Kindness to Jonathan’s son

The unselfish kindness of David. To send across the Jordan to Lo-debar to find a young man whom he perhaps had never seen, the grandson of Saul, who had so often sought to slay him, and whose house was a rival one in the kingdom--a young man crippled in both feet, with no prospect of being useful to the king--to alienate from the crown the forfeited estates of the house of Saul and restore them to cripple Mephibosheth--affords beautiful evidence of the unselfish kindness of David’s generous heart. David’s wonderful exaltation from the sheepfold to the kingdom had a natural tendency to repress or stifle the kindlier impulses of his heart. How many are there who in times of prosperity utterly forget the friends of former and adverse days! To seek out the lame, the halt, the blind, the poor, the wretched, to minister unto others, not to be ministered unto, is the beauty and the glory of the Christian life.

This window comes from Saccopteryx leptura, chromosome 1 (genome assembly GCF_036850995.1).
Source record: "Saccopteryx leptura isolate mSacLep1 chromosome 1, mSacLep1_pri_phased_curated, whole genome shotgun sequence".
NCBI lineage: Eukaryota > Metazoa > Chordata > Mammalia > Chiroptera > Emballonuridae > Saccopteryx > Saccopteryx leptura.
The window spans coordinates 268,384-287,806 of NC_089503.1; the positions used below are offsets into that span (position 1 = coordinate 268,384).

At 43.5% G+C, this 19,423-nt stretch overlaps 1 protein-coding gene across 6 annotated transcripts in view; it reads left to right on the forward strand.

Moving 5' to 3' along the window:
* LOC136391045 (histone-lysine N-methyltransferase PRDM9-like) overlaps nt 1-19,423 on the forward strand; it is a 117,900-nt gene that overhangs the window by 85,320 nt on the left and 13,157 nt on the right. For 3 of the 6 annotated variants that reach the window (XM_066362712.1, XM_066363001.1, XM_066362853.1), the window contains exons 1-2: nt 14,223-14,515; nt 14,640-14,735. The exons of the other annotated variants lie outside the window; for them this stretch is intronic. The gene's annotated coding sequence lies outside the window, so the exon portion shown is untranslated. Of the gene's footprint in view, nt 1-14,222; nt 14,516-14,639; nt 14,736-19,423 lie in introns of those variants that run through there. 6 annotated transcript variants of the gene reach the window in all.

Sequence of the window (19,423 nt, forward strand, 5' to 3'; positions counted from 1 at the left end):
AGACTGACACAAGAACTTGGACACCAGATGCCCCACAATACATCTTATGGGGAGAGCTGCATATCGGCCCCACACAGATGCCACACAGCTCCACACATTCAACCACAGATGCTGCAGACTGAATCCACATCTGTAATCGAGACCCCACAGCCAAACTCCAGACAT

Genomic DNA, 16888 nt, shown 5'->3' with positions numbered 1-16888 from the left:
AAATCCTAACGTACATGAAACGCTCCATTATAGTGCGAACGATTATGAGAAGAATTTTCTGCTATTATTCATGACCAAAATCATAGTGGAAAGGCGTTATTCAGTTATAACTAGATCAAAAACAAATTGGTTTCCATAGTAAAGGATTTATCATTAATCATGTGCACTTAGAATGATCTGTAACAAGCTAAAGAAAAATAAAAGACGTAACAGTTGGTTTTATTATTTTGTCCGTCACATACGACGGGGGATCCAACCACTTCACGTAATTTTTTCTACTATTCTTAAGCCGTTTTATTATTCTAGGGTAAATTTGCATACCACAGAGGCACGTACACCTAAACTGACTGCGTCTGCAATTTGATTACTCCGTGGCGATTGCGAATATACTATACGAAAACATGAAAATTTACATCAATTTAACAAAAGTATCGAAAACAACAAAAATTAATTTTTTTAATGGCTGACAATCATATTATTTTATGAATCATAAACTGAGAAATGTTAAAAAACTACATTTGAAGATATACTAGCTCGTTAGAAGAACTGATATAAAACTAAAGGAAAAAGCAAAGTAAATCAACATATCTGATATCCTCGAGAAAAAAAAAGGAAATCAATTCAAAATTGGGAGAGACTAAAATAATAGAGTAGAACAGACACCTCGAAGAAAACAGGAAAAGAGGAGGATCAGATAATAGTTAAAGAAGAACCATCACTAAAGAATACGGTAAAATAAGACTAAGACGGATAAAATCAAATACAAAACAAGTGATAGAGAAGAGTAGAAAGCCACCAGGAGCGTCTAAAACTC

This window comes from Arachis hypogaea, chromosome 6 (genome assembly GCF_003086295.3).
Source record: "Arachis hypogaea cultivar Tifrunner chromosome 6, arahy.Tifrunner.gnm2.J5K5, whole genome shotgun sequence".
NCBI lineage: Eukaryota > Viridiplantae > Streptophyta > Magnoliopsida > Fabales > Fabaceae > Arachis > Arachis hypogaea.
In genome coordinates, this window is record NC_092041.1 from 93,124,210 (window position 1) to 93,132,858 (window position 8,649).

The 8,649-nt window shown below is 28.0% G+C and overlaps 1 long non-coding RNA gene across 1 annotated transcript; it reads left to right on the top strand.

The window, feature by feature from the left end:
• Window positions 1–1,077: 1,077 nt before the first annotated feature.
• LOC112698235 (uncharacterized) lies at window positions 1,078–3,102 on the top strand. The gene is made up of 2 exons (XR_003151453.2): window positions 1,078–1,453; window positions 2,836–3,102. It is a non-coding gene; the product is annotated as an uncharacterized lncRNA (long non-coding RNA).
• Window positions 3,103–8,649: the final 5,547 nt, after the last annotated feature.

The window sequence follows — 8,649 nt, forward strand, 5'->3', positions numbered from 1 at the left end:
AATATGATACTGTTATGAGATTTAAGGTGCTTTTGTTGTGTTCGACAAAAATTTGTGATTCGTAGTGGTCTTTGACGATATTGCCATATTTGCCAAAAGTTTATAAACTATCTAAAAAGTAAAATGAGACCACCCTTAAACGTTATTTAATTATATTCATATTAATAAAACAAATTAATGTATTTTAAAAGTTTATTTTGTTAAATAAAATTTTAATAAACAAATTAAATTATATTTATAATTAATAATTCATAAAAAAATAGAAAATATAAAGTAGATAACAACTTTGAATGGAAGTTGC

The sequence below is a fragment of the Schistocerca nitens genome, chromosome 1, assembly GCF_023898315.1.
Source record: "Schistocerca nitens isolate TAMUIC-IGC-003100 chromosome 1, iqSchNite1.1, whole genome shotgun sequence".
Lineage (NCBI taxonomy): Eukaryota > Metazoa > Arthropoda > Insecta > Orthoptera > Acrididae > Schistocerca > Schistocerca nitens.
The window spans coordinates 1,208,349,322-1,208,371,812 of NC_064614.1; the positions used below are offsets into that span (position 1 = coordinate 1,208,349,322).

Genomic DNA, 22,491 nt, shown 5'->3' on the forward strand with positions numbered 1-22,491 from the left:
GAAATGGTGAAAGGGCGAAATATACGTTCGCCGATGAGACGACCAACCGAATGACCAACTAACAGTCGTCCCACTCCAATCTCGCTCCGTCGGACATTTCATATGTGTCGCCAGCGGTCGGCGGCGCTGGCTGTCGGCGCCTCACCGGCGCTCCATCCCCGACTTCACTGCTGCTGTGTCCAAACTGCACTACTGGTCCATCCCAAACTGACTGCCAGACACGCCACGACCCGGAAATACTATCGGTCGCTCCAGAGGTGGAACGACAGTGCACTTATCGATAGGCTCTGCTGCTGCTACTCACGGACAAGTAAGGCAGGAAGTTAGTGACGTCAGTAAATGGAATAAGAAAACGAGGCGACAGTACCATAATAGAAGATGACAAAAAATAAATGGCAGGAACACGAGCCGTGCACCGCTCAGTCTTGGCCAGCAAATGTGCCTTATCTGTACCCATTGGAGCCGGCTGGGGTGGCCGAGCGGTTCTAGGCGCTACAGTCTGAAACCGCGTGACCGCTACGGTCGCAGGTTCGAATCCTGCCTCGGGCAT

David’s kindness to the son was not only unselfish, it was also according to the covenant with his father. Twenty-two years before, David, fearing the wrath of Saul, made a covenant of friendship with Prince Jonathan, and then fled from the court. That covenant was a holy thing; it sacredly bound both David and Jonathan in life, and even after death: “Thou shalt not only while I yet live show me the kindness of the Lord, but thou shalt not cut off thy kindness frown my house for ever.” All covenants, agreements, bargains, constitutions, except those sinful in themselves, should be most faithfully observed by all the parties who enact or ratify them. One of the characteristics of the man who shall abide in the tabernacle of the Lord and dwell in His holy hill is that he sweareth to his own hurt and changeth not. Fidelity to covenant engagements, whether in daily labour, the mechanic’s shop, the marts of business, the learned professions, whether in pulpit or pew, is one of the very highest virtues of mankind. Be true to your word at the loss of property or even of life itself.